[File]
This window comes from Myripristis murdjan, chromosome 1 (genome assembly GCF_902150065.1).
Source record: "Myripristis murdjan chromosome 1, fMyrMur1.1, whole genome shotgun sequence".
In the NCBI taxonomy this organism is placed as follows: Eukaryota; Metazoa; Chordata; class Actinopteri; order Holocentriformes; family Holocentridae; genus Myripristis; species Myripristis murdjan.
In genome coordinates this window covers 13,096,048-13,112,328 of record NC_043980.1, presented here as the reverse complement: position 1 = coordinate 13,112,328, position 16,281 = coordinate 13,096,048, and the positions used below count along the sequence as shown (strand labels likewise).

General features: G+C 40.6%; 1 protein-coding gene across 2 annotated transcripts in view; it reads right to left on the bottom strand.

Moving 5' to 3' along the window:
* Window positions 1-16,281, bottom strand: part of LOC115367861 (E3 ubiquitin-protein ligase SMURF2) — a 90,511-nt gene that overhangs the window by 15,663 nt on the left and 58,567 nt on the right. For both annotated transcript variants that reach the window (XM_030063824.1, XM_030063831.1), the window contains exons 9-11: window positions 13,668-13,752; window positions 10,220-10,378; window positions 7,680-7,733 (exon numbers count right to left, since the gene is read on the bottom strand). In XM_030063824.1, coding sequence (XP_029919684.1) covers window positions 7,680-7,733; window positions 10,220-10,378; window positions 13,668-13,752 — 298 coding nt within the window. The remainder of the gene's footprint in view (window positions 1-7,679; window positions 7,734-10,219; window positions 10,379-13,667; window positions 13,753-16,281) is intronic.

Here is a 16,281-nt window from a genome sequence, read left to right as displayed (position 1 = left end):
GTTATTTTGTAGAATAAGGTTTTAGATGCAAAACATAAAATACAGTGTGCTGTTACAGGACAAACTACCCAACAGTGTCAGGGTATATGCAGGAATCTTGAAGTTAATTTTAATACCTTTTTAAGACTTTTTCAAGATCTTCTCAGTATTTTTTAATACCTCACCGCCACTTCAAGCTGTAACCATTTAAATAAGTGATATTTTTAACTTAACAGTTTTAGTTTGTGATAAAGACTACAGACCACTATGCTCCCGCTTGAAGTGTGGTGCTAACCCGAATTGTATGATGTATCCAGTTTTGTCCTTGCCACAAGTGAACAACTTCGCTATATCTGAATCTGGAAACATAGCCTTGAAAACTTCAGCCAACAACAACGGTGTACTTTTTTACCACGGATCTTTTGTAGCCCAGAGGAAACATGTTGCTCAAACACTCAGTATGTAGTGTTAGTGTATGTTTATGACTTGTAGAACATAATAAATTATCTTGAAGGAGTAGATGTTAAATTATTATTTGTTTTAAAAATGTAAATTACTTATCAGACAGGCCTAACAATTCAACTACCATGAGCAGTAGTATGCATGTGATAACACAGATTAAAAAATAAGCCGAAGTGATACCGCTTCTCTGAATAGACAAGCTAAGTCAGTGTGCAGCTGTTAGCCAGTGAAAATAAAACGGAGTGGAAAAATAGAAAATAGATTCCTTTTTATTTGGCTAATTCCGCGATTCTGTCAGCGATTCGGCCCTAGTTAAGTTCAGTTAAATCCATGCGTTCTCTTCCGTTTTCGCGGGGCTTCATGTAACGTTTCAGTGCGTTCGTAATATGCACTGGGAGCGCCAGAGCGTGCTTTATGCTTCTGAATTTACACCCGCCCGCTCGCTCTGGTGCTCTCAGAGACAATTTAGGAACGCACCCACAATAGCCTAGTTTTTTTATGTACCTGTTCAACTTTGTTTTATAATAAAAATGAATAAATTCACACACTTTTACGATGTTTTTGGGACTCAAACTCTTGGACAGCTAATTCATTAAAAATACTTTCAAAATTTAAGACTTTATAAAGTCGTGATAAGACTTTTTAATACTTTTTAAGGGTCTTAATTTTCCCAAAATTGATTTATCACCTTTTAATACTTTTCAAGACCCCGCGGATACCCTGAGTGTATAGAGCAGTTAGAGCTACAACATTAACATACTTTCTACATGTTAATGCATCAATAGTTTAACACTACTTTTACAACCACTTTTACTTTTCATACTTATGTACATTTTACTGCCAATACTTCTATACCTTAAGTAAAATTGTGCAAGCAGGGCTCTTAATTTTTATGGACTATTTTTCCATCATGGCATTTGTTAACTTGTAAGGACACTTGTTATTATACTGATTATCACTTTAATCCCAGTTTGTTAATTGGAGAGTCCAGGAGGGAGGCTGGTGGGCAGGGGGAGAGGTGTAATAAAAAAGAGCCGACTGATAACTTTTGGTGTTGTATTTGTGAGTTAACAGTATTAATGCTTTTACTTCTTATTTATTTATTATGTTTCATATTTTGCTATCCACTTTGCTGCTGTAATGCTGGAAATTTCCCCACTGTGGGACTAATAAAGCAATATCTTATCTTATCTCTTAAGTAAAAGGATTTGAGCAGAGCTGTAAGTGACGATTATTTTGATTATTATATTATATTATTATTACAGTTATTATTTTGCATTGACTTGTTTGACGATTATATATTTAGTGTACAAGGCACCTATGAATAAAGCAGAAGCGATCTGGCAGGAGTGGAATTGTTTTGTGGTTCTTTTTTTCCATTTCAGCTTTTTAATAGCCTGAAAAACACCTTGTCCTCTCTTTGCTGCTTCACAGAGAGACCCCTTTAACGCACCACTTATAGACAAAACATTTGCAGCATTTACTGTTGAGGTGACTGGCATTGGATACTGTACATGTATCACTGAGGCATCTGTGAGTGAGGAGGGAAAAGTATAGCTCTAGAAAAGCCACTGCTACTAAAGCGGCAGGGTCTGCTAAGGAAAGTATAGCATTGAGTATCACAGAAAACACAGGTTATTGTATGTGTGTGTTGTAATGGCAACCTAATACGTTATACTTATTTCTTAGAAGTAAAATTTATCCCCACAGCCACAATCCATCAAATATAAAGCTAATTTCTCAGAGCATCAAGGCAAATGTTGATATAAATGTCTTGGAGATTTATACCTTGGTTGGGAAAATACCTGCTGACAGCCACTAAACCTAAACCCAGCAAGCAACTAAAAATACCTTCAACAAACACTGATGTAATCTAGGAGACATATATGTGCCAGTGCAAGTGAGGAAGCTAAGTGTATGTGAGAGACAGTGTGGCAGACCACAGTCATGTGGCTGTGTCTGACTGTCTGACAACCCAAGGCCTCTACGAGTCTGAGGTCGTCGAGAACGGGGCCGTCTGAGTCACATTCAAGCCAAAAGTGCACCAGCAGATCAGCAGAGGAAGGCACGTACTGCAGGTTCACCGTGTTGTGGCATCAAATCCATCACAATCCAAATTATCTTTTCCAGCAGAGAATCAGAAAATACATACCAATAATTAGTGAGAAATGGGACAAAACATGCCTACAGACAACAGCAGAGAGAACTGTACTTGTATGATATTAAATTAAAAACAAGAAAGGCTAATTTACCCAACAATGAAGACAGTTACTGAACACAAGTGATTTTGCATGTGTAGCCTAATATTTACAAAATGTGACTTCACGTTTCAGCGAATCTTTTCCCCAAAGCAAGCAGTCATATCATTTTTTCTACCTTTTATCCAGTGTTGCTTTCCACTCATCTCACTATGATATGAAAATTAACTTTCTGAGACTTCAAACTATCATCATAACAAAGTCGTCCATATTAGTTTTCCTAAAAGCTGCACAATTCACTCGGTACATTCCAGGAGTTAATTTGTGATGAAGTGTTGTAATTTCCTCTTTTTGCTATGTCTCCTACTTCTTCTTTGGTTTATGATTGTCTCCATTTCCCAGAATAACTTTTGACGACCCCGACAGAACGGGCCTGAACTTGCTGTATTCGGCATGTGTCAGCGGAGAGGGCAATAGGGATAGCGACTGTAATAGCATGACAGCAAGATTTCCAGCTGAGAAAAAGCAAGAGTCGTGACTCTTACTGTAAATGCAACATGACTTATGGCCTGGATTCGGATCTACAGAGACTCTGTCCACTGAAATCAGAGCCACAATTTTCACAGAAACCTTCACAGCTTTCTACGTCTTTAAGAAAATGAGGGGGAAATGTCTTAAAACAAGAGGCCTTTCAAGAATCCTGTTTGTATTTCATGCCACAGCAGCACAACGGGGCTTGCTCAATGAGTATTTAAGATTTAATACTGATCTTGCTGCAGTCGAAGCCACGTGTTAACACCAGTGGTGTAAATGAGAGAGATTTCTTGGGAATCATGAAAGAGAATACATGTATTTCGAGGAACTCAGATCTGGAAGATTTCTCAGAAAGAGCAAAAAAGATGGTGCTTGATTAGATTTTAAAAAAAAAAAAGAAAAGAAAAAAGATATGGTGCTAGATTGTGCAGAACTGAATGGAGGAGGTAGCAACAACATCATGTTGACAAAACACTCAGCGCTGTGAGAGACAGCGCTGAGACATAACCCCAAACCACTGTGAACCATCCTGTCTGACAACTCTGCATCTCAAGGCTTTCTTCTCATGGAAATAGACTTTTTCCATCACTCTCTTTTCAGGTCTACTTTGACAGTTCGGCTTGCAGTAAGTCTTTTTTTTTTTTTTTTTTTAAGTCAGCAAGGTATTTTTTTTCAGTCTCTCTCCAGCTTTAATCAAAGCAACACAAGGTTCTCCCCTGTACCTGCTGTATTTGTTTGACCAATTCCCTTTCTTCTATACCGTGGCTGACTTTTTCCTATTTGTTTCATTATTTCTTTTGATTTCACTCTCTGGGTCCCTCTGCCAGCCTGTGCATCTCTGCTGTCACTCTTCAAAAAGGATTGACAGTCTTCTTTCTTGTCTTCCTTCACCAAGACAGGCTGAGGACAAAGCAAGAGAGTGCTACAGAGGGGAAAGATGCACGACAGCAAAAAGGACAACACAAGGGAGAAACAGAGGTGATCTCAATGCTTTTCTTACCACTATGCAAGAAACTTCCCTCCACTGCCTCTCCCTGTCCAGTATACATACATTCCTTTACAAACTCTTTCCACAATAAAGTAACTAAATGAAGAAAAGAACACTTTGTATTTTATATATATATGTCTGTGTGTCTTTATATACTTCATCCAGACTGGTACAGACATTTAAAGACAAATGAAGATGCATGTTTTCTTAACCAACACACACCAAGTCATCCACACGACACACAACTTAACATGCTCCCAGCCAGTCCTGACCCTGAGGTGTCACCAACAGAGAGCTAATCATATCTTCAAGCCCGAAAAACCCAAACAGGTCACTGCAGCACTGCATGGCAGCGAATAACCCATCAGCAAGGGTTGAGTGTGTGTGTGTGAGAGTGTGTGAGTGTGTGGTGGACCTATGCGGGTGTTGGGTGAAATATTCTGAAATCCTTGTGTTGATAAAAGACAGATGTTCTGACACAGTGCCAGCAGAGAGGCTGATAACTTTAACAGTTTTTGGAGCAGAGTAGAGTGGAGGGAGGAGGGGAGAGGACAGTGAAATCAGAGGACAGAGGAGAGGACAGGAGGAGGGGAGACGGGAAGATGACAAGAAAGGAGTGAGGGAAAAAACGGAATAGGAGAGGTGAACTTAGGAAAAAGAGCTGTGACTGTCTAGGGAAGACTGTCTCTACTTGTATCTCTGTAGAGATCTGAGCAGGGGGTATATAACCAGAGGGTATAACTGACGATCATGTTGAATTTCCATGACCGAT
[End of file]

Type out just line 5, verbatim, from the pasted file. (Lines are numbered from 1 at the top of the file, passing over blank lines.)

General features: G+C 40.6%; 1 protein-coding gene across 2 annotated transcripts in view; it reads right to left on the bottom strand.